The album's opening track, "Back in the Saddle", recalls the Gene Autry song "Back in the Saddle Again" (vocalist Steven Tyler yodels on the fade) and features the sound of a whip by whirling a thirty-foot cord in the middle of six Neumann mikes and adding a cap gun for the cracking sound effect. A real bullwhip was intended to be used for the whip effects and hours were spent trying to get it to crack. The band members ended up cut up and hurt without making any progress. The first verse features the sound of clinking spurs, which was actually produced using bells and tambourines strapped to Tyler’s cowboy boots by Perry and New York Dolls singer David Johansen.[10] The song is also notable for the slow buildup of the drum beat and guitar riff in the beginning of the song, as well as the sound effects of a galloping horse.[11] In 1997, Perry explained to Alan di Perna of Guitar World that he was inspired by Peter Green to write the riff on a Fender Bass VI and admitted that he was "very high on heroin when I wrote 'Back in the Saddle.' That riff just floated right through me."[12] Brad Whitford plays the lead guitar part. "Back in the Saddle" also features one of the heaviest and noticeable bass lines by Tom Hamilton. When the song is performed in concert, Steven Tyler often makes more noticeable lyrical and visible references to sex. Although the lyrics, composed by Tyler, were written with the simple idea of cowboys and sex, this song took on new meaning after Aerosmith reunited in 1984 and embarked on their Back in the Saddle tour. Today, the song remains a staple on classic rock radio and in concert. It is arguably one of the heaviest songs of Aerosmith's Top 40 singles, and is cited by rock musicians Slash and James Hetfield as among their favorite rock songs. Hamilton, who had written "Sweet Emotion" with Tyler, collaborated with the singer again on "Sick as a Dog." In 1997 the bassist explained to Guitar World, "I think I came up with the verse part first. And then I did the parts for the intro, the B to E part, and then came up with this little, jangling arpeggio thing...I'm such a Byrds fan; it comes from that."[13] In the same interview Perry added:

Tom played rhythm guitar on "Sick as a Dog." I played bass for the first half of the song. Then I put the bass down and played guitar in the end, and Steven picked up the bass and played it for the rest of the song - all live in the studio! One take.[12]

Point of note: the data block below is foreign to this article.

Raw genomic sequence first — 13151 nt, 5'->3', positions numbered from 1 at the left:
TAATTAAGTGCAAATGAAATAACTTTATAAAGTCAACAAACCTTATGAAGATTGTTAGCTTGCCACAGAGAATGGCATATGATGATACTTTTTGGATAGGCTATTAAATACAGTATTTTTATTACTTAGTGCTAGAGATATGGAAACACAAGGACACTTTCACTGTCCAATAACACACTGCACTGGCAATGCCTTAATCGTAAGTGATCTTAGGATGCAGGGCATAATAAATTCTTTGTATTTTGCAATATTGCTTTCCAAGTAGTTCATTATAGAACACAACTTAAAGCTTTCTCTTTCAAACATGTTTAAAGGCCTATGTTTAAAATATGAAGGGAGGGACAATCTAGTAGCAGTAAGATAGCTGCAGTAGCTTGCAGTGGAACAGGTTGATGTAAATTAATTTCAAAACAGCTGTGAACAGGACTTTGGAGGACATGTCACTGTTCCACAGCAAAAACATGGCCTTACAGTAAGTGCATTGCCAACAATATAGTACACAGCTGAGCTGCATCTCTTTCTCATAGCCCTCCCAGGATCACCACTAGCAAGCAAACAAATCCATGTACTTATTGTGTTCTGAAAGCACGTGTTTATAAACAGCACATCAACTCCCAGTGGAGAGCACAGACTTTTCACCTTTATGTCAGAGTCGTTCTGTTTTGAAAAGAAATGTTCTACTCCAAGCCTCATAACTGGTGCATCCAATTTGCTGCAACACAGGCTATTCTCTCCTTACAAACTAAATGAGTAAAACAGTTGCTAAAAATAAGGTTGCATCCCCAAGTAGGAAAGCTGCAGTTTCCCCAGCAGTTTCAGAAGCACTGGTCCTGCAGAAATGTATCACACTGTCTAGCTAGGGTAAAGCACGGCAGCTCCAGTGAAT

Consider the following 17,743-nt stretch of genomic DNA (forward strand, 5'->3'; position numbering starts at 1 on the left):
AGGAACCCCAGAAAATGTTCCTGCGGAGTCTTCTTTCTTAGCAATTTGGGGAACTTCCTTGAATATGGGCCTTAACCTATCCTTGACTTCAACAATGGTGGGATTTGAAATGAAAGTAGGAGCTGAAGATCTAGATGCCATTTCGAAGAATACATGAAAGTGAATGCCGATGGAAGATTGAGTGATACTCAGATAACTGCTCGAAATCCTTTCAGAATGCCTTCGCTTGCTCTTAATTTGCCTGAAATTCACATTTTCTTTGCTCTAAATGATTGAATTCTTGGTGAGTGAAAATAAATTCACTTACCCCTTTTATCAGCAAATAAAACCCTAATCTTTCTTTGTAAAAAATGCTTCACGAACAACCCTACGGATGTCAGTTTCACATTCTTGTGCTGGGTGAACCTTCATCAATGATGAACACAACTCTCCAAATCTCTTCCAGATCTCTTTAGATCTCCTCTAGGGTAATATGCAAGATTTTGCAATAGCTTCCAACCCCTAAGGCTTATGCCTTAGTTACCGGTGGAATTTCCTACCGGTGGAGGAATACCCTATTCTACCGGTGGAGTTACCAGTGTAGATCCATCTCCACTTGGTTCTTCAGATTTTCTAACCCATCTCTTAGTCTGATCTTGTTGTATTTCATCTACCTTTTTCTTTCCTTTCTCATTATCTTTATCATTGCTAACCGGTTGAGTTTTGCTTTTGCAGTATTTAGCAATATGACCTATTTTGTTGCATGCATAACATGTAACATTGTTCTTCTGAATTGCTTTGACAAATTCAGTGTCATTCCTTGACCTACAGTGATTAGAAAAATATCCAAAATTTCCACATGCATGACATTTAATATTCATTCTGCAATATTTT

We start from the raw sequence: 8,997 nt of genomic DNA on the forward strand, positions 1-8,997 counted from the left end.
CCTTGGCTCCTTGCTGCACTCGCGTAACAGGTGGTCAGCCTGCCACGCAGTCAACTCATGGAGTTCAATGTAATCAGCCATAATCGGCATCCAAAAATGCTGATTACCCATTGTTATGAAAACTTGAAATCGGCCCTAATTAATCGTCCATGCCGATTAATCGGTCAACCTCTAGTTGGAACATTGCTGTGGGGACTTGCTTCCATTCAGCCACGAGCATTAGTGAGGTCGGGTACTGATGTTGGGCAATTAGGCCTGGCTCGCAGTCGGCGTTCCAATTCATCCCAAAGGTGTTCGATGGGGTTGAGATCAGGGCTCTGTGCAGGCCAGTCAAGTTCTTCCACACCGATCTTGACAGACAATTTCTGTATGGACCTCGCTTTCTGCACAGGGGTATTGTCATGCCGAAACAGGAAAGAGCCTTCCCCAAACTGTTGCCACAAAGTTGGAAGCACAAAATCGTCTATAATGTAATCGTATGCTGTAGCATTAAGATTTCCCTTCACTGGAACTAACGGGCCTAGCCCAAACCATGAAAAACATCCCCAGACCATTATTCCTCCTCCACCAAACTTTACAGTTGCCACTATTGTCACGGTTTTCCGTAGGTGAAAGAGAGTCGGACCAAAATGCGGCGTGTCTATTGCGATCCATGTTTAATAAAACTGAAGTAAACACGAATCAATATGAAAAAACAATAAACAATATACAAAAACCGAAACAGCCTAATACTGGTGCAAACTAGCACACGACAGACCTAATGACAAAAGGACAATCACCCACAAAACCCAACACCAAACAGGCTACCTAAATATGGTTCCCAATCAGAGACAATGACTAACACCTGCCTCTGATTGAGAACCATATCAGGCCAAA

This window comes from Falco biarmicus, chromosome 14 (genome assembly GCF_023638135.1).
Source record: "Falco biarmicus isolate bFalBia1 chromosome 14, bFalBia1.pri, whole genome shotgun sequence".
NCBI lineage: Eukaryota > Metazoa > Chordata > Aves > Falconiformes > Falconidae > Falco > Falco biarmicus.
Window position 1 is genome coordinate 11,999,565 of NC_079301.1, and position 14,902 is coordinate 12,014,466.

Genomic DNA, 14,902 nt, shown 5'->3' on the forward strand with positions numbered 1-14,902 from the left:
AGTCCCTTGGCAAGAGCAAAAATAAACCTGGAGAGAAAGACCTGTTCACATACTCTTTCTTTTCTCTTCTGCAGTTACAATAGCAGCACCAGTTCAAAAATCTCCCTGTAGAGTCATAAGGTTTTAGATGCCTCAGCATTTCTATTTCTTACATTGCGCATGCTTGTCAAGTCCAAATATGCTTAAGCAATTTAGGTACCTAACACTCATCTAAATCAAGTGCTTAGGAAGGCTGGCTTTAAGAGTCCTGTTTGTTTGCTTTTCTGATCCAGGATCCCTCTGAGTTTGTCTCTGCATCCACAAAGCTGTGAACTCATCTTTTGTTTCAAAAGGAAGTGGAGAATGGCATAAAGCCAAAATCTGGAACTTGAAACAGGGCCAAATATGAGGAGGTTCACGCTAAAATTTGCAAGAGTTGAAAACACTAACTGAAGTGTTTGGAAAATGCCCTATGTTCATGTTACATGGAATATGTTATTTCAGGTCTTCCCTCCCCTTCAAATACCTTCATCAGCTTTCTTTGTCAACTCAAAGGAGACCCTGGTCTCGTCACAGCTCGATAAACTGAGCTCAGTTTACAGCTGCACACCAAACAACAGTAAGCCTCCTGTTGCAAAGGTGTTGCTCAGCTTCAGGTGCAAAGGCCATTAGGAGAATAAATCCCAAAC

In his memoir, Tyler stated that he wrote "Rats in the Cellar" as a "tip of the hat, or an answer to 'Toys in the Attic'...Meanwhile, in real life, 'Rats' was more like what was actually going on. Things were coming apart, sanity was scurrying south, caution was flung to the winds, and little by little the chaos was permanently moving in."[14] Although it was never a popular Aerosmith number, "Nobody's Fault" remains a favorite of the band's, with Tyler calling it "one of the highlights of my creative career"[15] and Kramer insisting "it's some of the best drumming I did."[16] Tyler claims the lyrics have to do with the band's fear of earthquakes and flying, while "Lick and a Promise" is about the band's determination to deliver a rocking live show.[17] "Combination" features Perry sharing lead vocal duties with Tyler for the first time, and the guitarist admitted in 1997 that the song was "about heroin, cocaine, and me".[18] In his memoir, Tyler calls the line "Walkin' on Gucci wearing Yves St. Laurent/Barely stay on 'cause I'm so goddamn gaunt" the best lyric Perry ever wrote: "It was the truth, it was clever, and it described us to a tee".[19] Regarding his vocal on the song, Perry later commented, "This was touchy because singing was Steven's jealously guarded territory...Beyond that, anytime the spotlight shone on me I detected a bit of jealousy from the other guys. After a while, though, the band came around and supported me, as long as I sang the song as a semi-duet with Steven."[20] "Home Tonight" features Tyler on piano, Perry on a lap steel guitar as a lead guitar and his Les Paul for the rhythm guitar, and has drummer Joey Kramer, Tom Hamilton, and producer/arranger Jack Douglas performing backing vocals.[2] Of the song Perry recalled, "Steven could always be counted on to come up with some little piano riff that would be our ballad for the record. And that was it."[21]